Next Generation Parabolic Collector Debuts

The past year or so hasn’t been kind to concentrating solar thermal companies, as plunging photovoltaic prices have led developers to ditch the technology for several high-profile projects, including the Calico and Blythe utility-scale plants in California. But Sopogy, for one, is fighting back, introducing SopoHelios, its next-generation parabolic collector.

“SopoHelios maximizes the efficiency for our solar thermal systems and significantly improves the system paybacks,” said Darren T. Kimura, president and CEO of Sopogy. Kimura said because of enhanced efficiency, fewer collectors would be required on projects, reducing engineering and construction costs and speeding up solar field assembly.

concentrating solar thermal, SopoHelios, Sopogy

image via Sopogy

SopoHelios features “a light-weight core, solar tracking, all-weather stow mode, ease of assembly, low maintenance and the capability to enable local manufacturing,” the company said.

Concentrating thermal does have some inherent advantages over photovoltaic, as it can be used for power generation or process heat (think steam used in food processing), and can also be combined with absorption chillers to run air conditioning systems that displace electric load.

Honolulu-based Sopogy said it tested SopoHelios “in the hot, lava field deserts of Kona for strength, torsion and durability.” The system will soon move from testing to real-world application, with SopoHelios due to be used at Kalaeloa Solar One, a 5 megawatt power plant being built about 15 miles outside Honolulu, Sopogy said.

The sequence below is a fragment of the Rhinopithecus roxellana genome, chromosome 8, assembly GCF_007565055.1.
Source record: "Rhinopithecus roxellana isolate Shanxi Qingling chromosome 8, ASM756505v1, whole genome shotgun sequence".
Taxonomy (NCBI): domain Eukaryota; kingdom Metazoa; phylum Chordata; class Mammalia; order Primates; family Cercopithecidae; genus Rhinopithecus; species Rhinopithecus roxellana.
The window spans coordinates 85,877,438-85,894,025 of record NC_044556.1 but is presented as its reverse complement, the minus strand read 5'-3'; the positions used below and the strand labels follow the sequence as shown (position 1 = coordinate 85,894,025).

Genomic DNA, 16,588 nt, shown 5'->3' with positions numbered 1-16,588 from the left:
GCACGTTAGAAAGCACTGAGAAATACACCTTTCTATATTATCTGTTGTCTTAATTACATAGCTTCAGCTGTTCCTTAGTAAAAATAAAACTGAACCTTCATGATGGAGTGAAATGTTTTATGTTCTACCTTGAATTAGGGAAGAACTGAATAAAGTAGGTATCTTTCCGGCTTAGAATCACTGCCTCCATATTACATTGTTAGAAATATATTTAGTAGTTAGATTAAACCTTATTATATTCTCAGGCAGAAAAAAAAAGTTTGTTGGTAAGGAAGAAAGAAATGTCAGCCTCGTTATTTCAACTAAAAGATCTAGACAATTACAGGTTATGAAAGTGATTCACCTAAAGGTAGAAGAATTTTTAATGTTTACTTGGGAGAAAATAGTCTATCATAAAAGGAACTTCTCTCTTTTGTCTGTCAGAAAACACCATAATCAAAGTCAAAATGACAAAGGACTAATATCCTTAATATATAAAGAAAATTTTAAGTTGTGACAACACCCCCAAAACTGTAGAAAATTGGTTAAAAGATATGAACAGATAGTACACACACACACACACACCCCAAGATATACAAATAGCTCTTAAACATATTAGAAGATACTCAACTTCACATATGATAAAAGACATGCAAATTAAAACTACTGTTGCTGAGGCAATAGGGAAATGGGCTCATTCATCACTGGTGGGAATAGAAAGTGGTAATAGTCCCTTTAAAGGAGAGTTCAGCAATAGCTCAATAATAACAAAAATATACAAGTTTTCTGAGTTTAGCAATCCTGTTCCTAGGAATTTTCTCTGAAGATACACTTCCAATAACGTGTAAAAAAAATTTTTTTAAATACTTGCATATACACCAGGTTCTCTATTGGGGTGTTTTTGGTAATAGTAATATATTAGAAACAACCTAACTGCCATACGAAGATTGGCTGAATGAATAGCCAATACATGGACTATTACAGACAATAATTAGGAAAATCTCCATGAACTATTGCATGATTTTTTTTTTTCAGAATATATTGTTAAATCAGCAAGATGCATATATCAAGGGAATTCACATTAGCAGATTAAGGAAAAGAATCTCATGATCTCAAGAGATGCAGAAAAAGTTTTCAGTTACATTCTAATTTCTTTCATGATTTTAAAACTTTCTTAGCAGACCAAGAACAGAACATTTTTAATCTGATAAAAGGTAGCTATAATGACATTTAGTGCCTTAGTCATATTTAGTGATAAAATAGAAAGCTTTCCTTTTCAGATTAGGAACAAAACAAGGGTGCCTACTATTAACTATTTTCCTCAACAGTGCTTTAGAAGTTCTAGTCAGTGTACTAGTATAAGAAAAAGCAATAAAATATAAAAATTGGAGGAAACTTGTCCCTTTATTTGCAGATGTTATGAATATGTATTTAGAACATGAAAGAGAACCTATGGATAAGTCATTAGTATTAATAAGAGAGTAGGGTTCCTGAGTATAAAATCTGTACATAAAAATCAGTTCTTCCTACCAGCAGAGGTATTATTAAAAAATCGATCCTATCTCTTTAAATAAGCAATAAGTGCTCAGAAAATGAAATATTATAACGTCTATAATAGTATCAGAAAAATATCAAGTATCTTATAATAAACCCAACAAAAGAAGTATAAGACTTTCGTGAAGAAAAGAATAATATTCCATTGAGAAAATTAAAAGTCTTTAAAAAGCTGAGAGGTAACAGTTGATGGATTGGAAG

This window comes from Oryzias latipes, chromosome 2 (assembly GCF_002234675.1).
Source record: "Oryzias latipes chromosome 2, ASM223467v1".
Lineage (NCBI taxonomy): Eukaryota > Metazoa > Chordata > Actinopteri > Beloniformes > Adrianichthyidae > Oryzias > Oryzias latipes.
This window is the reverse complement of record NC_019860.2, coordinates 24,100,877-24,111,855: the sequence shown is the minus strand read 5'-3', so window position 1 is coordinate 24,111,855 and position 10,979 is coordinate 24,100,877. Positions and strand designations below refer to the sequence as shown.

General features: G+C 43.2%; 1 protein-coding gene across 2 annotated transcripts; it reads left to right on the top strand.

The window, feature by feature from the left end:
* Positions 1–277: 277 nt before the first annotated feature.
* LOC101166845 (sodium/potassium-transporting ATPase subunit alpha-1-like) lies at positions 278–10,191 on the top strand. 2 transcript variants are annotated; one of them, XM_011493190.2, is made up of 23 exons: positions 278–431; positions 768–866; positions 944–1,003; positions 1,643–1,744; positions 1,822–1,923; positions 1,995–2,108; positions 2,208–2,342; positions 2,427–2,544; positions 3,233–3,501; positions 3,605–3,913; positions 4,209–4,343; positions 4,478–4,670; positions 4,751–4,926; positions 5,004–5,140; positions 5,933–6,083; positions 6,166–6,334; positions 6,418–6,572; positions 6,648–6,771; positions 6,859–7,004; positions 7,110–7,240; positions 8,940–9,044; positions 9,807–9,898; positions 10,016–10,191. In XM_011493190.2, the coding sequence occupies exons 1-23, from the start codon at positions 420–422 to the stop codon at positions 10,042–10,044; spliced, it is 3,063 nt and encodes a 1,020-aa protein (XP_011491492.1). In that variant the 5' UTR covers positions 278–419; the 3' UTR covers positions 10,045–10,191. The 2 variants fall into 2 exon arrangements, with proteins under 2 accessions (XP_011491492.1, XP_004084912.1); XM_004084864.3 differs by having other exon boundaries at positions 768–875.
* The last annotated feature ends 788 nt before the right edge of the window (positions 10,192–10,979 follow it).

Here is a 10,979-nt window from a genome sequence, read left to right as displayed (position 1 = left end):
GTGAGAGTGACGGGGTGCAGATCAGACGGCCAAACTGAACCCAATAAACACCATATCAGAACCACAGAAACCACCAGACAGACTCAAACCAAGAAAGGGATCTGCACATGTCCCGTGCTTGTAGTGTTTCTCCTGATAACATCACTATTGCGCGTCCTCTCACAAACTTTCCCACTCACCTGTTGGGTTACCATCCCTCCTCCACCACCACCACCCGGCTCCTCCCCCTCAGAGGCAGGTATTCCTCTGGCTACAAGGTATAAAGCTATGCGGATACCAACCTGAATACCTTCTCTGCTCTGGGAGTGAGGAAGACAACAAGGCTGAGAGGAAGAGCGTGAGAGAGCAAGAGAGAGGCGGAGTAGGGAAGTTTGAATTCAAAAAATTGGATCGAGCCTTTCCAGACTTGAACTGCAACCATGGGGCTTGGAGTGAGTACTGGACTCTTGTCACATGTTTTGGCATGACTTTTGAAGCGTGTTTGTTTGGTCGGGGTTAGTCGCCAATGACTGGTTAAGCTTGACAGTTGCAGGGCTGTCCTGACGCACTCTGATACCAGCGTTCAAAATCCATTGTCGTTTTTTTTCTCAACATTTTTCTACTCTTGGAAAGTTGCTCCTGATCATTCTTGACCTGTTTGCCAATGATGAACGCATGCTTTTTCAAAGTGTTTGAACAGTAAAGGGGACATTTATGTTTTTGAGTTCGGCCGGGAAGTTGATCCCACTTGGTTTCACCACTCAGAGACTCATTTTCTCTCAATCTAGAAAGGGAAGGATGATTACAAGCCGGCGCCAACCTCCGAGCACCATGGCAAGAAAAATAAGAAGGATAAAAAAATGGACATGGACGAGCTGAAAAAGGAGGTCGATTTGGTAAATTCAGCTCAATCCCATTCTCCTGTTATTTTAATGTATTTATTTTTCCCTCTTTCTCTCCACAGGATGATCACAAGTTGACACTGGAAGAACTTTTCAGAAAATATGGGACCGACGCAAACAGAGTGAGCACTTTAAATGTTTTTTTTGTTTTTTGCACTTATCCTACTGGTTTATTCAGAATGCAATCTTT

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Pete Danko is a writer and editor based in Portland, Oregon. His work has appeared in Breaking Energy, National Geographic's Energy Blog, The New York Times, San Francisco Chronicle and elsewhere.

  • Hans-Christian Francke

    There is someu00a0seriousu00a0misconceptionsu00a0related to parabolic collectors. First, a curved mirrored collector does not generate more energy than a flat plate collector. Second, higher temperatures will increase the heatloss. Third, flat plate collectors may also provide high temperatures for cooling and other applications where temperatures up to 100 C is required. See: http//www.catchsolar.net

  • Thanks for the comment, Mr.nFrancke. Very interesting. Are flat-plate collectors in use or suitable for larger-scaleninstallations (like the 5-MWu00a0Kalaeloa Solar One that will use Sopogy’snparabolic reflector) tou00a0provide electricity, heat and cooling?